But well done too to supporters' director Ben Hayes for making his criticisms public, getting press coverage for what Preston had done - without him (and the posters on the Charlton Life message board who prompted him), Charlton fans would still be being charged twice the amount their Preston counterparts would be.

There's been some discussion over the past couple of years about the role of the supporters' director - if there's one thing we can thank Preston chairman Derek Shaw for, it's for doing something which reminds us how useful and how important that role can be.

Thursday, November 15, 2007

The misery of Preston

I've got to be honest - I wasn't planning on heading for our away visit to Preston, switched to 5.20pm next Saturday so Sky can use it as a spoiler against Setanta's Premier League coverage. Isn't modern football brilliant, eh?

But news that Present have cut prices for home fans to £10 - while keeping the prices for away fans at £21 - leaves a nasty taste in the mouth.

For all the "real fans, real football" stuff the Football League spouts, Preston are allowed to do this under a "local promotion" rule the clubs voted in themselves. Supporters' director Ben Hayes is on the case - the Football League isn't happy with the situation either, but seems happy to delegate this sort of decision to clubs.

Ironically, Preston fans were the first to be affected when the new rules came in, but skipped it by going into the home ends where they received a generous welcome. PNE have told Ben that there's no question of this happening at Deepdale.

Of course, Preston are one of these big-ish teams that's been clogging up the second and third tiers for some time now - a glorious past now overshadowed by mediocrity on and off the pitch. It's worth pointing out that the decision was taken by chairman Derek Shaw to mark the start of "a new era" - he's just sacked manager Paul Simpson after a whole 17 months in charge. It's miserable numpties like Shaw that provide a reminder of why we need to get out of this league.

So, if you do go, why don't you give the bar and catering staff a quiet evening and boycott them? Perhaps you could visit the football museum another time? Or perhaps, Preston could change their minds. After all, their chairman has just changed his mind about quitting, so no decision is set in stone, is it, Derek?

Monday, November 12, 2007

Big Chris in the big league?

I saw a line in a match report today that caught me eye - this is from the Guardian, but you'll have seen it in other papers as well.

Charlton are entitled to believe they can rejoin the elite at the first time of asking. Should that happen the manager, Alan Pardew, admits the squad which goes up will be weaker than the one which fell. But he feels the foundations are there for a return.

Central to those plans is Chris Iwelumo, the 6ft 4in centre-forward signed on a free transfer from Colchester in May who has scored seven goals in 14 starts this season. "Chris [Iwelumo] is not another Darren Bent but he could be just as useful in the Premier League," Pardew said.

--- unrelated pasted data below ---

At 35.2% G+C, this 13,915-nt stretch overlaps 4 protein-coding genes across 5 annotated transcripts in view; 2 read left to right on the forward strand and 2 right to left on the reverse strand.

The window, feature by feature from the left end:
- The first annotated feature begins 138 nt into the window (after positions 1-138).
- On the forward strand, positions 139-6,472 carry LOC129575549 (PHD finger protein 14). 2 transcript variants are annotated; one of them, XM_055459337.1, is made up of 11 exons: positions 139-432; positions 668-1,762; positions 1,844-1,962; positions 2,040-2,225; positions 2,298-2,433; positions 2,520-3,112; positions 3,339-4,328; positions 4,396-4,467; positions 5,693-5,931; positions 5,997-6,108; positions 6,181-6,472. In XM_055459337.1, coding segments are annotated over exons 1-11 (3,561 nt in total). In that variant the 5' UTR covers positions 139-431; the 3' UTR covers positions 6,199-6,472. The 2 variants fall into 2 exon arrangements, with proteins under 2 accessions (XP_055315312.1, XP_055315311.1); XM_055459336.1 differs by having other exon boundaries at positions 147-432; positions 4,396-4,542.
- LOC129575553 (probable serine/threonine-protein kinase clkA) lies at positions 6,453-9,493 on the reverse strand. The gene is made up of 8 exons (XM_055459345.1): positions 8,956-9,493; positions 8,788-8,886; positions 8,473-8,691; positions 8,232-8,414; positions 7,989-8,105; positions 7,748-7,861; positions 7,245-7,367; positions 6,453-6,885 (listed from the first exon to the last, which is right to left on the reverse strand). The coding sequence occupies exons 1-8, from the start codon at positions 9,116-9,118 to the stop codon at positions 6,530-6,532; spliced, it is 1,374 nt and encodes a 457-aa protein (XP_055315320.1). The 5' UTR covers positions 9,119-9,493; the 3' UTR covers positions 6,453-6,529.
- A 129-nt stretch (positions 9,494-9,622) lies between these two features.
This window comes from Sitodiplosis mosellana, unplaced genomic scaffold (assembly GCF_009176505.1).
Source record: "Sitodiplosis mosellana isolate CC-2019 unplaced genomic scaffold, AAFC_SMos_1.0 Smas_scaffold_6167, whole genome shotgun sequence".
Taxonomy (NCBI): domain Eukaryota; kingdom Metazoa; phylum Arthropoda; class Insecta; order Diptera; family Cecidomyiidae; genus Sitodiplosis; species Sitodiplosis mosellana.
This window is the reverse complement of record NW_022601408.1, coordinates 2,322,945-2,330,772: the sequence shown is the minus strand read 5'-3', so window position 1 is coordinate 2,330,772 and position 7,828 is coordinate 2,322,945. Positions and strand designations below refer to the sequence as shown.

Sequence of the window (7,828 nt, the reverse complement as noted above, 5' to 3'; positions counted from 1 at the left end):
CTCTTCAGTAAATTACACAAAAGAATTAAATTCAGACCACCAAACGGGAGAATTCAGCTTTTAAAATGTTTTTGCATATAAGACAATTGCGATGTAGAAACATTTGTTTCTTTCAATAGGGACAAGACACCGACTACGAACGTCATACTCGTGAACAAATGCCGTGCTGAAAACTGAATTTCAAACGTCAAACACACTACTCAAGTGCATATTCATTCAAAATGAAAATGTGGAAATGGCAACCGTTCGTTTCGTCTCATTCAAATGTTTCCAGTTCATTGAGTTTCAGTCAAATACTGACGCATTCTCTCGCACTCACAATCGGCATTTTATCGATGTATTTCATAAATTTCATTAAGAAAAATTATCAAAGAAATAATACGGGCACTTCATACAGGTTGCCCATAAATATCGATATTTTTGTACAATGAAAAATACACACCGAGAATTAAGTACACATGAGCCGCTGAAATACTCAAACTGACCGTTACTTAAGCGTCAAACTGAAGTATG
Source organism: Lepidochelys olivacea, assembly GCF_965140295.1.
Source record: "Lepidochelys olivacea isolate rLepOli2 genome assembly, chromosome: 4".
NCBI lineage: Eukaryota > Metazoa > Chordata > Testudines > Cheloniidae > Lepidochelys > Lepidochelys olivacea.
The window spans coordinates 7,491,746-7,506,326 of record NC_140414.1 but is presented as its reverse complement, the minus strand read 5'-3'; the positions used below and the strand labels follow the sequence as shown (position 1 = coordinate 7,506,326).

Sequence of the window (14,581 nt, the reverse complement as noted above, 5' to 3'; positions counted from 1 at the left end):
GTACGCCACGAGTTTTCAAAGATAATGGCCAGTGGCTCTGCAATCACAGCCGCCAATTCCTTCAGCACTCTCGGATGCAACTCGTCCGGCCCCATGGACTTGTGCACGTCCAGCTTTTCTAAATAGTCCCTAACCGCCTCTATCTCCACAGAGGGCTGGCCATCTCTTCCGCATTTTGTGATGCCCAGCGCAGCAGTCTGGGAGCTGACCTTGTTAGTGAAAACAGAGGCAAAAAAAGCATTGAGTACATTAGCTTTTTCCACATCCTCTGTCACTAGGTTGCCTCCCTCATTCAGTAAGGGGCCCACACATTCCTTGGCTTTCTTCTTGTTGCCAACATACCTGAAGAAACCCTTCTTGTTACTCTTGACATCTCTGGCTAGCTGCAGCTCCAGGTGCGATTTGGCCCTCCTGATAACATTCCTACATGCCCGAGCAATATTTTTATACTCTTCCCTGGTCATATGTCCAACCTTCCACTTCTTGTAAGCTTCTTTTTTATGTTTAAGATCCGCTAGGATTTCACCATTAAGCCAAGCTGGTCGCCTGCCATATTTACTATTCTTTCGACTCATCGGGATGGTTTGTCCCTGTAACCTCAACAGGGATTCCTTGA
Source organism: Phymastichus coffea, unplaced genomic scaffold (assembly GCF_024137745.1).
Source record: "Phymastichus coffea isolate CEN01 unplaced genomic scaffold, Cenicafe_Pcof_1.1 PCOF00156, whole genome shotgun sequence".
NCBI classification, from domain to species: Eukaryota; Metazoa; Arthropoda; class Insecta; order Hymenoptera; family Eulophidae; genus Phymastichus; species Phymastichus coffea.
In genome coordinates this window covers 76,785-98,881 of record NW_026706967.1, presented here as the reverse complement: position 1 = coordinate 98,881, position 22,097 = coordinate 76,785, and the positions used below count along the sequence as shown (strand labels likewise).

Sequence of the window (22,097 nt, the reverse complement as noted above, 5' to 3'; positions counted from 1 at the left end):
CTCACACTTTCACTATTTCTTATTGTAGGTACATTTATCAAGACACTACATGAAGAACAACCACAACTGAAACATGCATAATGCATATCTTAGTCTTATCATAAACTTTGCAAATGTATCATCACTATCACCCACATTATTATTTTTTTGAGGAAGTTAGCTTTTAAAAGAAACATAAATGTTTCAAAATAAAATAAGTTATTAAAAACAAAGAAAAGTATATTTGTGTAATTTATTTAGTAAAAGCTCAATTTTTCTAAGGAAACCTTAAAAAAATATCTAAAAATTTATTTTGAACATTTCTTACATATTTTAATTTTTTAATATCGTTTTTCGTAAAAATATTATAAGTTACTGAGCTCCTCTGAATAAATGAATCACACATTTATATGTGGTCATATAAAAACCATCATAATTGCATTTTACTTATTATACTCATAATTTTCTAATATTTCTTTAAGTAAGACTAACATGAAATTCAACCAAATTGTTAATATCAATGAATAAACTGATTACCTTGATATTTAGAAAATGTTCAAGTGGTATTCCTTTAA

It feels stupidly early to be thinking about a Premier League campaign. But how does last season's side stack up against this one? Maybe the class of 2008 is weaker on paper than the class of 2007, but that's only a judgement on paper.

Okay, the defence is still a worry, but we have possibly the best midfield in the division - I really don't doubt that Lloyd Sam, Zheng Zyi, Andy Reid and Jerome Thomas could make it in the top flight (again). Darren Ambrose? Maybe. But then all of those players have some previous experience with us. It was a bit of a jolt to the system to discover last week that Pards feared Andy Reid would be poached in the transfer window - now that opens up some possibilities.

Up front, we've not seen the best of Luke Varney yet. Big Chris is the interesting one - at 29, is he really top division material? The real answer is it doesn't bloody matter - he's dynamite in this league, and he'll be a worthy addition to any Premiership squad if he keeps this up.

What we do have, though, is spirit - something lacking in last season's squad, especially after the sacking of Iain Dowie almost a year ago. Did we have the personalities to keep us up last season? Judging by Fat Eddie Murphy lolloping around in a Cardiff kit on Saturday, no.

But have we got the personalities to get us up this time around? It's coming together, definitely. We'll know after Christmas - what'll happen if we get knocked out of the Cup by some minnow? Or face a "glamour" tie and the chance to beat a top-tier side? Those tests are yet to come - it's still too early to even contemplate what'd happen if we went up.

Sunday, November 11, 2007

Spanking Cardiff

A whole day's passed since our satisfying win over Cardiff - good, wasn't it? I was a little surprised at how poor Cardiff were, but it was great to see us finally get into our stride at The Valley. Good also, to see Sam Sodje get on the scoresheet - he's a player who's steadily improved over the weeks, while Zheng Zyi's goal will help him forget a few indifferent performances.

In fact, I found myself wondering early in the second half if it was time for ZZ to be given a rest - he always seems to be just too late for balls, or not using enough power when he did get them. But then he seemed to pick up his game, I began to appreciate the amount of donkey-work he actually does for us, and pow! - he got that third goal.